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Lexicography and Biography in the Preface to Johnson's Dictionary
Studies in English Literature, 1500-1900
Vol. 10, No. 3, Restoration and Eighteenth Century (Summer, 1970), pp. 551-556
Published by: Rice University
Stable URL: http://www.jstor.org/stable/449794
Page Count: 6
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The biographer and the linguistic historian dismantle Johnson's Preface according to their individual notions of what is most important. But Johnson's fusion of his linguistic interests with an autobiographical account of his difficulties in making the Dictionary is not merely gratuitous. The need to fix the language—Johnson's so-called "linguistic authoritarianism"—is closely bound to his increasingly acute sense of human mortality and fallibility. In Johnson's version of the poet's claim to bestow immortality through verse, it is language itself that may be the one human creation that can outlast the transience of all else that is human. Through the words that it defines and the language that it orders, the mind can achieve an immortality that its human nature otherwise denies. It is Johnson's double sense of the creative authority of the Dictionary and the human weakness of its creator that gives his Preface its compelling power.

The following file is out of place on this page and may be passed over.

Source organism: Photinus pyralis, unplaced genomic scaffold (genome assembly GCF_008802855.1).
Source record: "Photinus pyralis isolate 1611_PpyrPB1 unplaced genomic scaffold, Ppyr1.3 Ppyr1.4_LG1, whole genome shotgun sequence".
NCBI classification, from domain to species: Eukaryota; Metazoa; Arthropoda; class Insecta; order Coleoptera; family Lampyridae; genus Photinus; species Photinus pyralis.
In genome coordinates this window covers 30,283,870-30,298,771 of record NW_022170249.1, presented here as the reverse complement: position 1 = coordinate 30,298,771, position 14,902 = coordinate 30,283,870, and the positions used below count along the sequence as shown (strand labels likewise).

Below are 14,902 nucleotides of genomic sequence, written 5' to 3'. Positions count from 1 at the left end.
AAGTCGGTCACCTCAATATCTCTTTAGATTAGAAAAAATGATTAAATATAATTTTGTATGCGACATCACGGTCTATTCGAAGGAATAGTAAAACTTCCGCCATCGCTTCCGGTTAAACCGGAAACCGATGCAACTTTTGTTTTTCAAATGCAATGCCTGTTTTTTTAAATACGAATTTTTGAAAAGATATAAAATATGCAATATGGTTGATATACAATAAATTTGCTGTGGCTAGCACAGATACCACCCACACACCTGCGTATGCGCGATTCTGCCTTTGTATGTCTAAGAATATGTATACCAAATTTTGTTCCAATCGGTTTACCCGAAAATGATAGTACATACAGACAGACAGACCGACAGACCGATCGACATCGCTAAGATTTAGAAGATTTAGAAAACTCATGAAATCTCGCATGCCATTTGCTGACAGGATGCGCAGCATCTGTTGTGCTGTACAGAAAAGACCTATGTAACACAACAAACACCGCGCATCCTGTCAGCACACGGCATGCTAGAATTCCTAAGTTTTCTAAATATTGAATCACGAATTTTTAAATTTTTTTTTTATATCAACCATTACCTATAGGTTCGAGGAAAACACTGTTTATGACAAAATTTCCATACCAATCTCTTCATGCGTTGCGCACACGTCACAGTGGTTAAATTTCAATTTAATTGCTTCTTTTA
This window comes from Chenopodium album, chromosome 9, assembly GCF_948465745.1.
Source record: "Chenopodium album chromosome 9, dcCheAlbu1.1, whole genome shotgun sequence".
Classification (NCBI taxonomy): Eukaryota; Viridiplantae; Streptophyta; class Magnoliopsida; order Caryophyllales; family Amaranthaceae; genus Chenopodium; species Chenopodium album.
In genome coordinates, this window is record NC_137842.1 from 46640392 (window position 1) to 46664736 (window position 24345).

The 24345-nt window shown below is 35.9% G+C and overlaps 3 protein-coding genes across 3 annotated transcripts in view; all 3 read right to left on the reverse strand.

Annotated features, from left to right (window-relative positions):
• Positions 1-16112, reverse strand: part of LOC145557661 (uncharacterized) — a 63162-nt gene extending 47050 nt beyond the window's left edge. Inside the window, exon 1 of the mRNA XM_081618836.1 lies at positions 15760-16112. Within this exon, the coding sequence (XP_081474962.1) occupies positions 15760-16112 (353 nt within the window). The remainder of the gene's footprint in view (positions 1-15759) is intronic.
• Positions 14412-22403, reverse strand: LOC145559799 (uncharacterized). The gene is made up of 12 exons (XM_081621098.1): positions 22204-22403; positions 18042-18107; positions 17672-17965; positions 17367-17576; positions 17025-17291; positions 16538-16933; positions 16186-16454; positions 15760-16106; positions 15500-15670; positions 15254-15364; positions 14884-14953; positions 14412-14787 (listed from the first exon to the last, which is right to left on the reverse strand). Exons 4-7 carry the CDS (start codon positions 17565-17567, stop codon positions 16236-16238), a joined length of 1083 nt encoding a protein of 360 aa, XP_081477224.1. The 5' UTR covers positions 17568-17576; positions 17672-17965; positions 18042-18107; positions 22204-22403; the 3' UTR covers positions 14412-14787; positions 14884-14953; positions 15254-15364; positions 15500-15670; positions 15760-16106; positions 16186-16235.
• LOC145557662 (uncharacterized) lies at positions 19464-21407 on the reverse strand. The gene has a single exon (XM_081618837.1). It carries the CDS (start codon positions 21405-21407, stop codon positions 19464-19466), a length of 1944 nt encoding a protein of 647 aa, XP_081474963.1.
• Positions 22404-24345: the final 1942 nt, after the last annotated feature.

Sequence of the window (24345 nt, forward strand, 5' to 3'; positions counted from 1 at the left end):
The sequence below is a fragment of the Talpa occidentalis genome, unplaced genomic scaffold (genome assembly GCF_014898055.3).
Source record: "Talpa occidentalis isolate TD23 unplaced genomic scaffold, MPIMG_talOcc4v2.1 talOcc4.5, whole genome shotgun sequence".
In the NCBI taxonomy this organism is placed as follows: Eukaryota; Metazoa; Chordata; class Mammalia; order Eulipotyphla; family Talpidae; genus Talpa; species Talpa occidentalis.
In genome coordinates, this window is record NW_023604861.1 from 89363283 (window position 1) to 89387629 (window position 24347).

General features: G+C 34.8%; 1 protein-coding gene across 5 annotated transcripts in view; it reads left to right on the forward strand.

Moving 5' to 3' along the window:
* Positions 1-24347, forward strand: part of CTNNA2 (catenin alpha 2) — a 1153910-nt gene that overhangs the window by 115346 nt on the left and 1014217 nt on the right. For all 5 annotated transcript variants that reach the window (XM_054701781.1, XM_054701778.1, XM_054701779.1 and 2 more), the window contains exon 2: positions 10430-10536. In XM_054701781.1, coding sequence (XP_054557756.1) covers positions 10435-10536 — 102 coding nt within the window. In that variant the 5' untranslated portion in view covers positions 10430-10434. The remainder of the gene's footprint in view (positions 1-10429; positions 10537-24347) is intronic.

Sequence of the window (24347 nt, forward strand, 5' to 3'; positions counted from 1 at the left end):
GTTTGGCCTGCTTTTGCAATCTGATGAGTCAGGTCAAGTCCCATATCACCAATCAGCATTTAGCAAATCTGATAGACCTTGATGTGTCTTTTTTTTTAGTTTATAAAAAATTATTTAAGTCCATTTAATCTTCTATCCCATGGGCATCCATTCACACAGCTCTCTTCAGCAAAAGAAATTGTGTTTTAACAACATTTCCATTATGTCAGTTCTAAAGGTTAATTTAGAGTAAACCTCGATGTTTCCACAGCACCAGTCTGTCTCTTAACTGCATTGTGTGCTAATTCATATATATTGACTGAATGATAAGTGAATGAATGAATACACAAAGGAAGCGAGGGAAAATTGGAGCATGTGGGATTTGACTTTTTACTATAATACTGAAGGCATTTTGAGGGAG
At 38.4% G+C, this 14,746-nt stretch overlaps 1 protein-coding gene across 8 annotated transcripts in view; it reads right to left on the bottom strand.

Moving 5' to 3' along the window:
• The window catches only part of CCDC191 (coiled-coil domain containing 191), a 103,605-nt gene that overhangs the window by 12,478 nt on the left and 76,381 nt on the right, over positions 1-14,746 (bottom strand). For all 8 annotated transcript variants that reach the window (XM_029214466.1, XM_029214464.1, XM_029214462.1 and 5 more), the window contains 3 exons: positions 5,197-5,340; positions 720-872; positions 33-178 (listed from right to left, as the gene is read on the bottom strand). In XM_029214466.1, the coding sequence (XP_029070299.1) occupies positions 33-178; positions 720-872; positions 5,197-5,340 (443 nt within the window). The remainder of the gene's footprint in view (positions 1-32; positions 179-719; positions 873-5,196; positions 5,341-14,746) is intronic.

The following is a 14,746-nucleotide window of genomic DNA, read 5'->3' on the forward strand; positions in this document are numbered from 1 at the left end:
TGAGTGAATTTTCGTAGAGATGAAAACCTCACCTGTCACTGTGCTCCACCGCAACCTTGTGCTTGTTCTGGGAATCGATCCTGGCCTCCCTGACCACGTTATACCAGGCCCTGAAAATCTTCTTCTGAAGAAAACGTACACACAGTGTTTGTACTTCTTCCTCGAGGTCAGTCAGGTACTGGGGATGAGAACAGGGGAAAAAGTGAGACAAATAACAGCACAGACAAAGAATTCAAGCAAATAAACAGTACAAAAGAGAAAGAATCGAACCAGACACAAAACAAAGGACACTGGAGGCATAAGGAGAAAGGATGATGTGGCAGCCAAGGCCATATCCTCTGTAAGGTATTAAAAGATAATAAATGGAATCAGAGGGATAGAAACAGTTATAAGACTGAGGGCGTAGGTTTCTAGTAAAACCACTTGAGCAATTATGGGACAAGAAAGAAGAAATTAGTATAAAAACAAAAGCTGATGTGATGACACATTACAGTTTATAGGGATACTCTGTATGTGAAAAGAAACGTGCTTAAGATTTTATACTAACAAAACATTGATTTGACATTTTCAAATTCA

Studies in English Literature, 1500-1900 © 1970 Rice University